A Conversation for Upgrading Your Computer
Snowman Started conversation Aug 4, 2003
For the newcomer to upgrading, I advise just buying a complete new computer; unless, of course, you're just buying some ram or a new card...etc
If you're new to the job, it can often take an extremely long time. And time is money. So unless you have a lot of time to spare, and don't mind spending that time on learning how to make new PCs, scrap the idea and buy a ready made one.
Upgrading requires first a lot of research to make sure everythings compatible, figuring out how to put everything together, and then wading through all the likely problems that'll occur upon starting up your PC.
First time i upgraded my PC involved buying a new mobo, ram, and cpu. Took me over a week to complete this upgrade (i reckon i was lucky, some first timers take months to get their upgrades working)
My first problem was discovering the fallbacks of buying a dell computer. I guess I hadn't planned well. For those that don't know, Dell appears to not like people to upgrade. Their cases have non-standard power supplies, and if you plug it into your new mobos it could fry them.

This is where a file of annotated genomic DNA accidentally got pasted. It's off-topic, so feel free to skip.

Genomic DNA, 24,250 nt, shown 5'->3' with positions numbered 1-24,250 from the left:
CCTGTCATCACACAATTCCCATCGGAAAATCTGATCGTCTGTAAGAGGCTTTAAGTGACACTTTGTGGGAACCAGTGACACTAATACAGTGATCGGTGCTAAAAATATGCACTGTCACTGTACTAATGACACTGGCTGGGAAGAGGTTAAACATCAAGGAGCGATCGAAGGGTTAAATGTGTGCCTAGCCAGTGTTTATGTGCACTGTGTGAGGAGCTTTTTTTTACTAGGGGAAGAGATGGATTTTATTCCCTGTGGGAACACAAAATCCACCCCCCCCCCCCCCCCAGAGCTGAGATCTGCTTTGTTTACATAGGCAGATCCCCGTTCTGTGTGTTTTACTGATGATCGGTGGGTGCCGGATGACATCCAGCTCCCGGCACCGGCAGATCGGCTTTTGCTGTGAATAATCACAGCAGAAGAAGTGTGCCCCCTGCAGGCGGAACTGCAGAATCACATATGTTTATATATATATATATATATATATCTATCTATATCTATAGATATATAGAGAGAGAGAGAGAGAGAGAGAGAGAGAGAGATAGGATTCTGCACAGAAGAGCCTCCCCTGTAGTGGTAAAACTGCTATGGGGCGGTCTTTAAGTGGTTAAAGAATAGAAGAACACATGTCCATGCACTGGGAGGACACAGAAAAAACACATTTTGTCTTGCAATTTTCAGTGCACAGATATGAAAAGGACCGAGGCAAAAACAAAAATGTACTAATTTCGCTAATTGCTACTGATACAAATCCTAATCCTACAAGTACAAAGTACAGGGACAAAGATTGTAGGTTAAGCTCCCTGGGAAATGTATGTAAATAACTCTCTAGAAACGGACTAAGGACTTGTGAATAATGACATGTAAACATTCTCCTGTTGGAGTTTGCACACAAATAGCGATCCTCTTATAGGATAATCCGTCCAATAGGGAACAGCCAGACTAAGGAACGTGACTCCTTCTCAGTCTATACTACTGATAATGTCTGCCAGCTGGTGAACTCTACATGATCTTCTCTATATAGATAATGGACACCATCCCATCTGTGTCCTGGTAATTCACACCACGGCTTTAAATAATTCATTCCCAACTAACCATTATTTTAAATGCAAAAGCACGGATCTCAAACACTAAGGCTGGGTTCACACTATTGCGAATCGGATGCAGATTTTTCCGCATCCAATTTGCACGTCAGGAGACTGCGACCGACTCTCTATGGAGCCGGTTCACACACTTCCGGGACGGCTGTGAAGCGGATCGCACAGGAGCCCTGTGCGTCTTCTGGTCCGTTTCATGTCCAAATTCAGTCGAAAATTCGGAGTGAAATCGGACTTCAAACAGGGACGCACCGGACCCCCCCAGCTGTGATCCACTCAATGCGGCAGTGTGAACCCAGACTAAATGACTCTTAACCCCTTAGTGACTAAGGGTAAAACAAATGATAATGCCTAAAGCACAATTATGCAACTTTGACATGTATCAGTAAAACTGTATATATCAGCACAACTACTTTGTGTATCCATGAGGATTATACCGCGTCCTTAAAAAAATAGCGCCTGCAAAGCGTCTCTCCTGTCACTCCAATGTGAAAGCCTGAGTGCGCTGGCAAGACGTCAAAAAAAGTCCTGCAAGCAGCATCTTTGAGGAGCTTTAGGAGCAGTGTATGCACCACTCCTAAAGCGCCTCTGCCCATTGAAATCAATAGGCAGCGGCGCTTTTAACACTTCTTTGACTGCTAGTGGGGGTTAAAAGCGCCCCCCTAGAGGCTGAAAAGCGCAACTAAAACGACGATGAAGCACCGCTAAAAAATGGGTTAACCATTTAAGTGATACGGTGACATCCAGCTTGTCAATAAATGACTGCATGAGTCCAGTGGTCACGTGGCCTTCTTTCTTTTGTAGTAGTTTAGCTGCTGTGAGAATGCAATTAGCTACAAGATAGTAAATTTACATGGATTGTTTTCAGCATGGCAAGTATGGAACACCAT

So after getting my bundle, i then had to wait for a new case to arrive.
Then took me a few hours to build up the new pc. *man i hated al those fiddly screws*
switched on pc...no picture.
after a bit of fiddling, solved the problem, switch on pc....
"checksum error - defaults loaded"
this is okay...usually. Went into bios, saved and exit...and still didnt' work.
tried so many things to solve this problem, and this is a common problem.
I changed every single component in my pc (except for motherboard).
took out cmos battery for a bit.
fiddle with bios settings.
did loads of research on the net. so many people had this problem, and only a few solutions.
None of them worked because checkum error is a common problem and could mean almost anything.
I was about to give up and send my motherboard back, thinking it must be broken, when i finally manged to solve it and get my pc working.
The time it took to make the pc could've earnt me quite a bit of money. In fact, if instead of making a new pc, used that time to work and earn money, i could've easily earnt enough to make it worthwhile to buy a pc instead of upgrading parts.
it was a nice experience, and it's always a nice feeling solving a problem, getting something working.
I HAD TIME and i learnt.
So i recommend doing it, but only if you have plenty of time to plan it out, research, and build.
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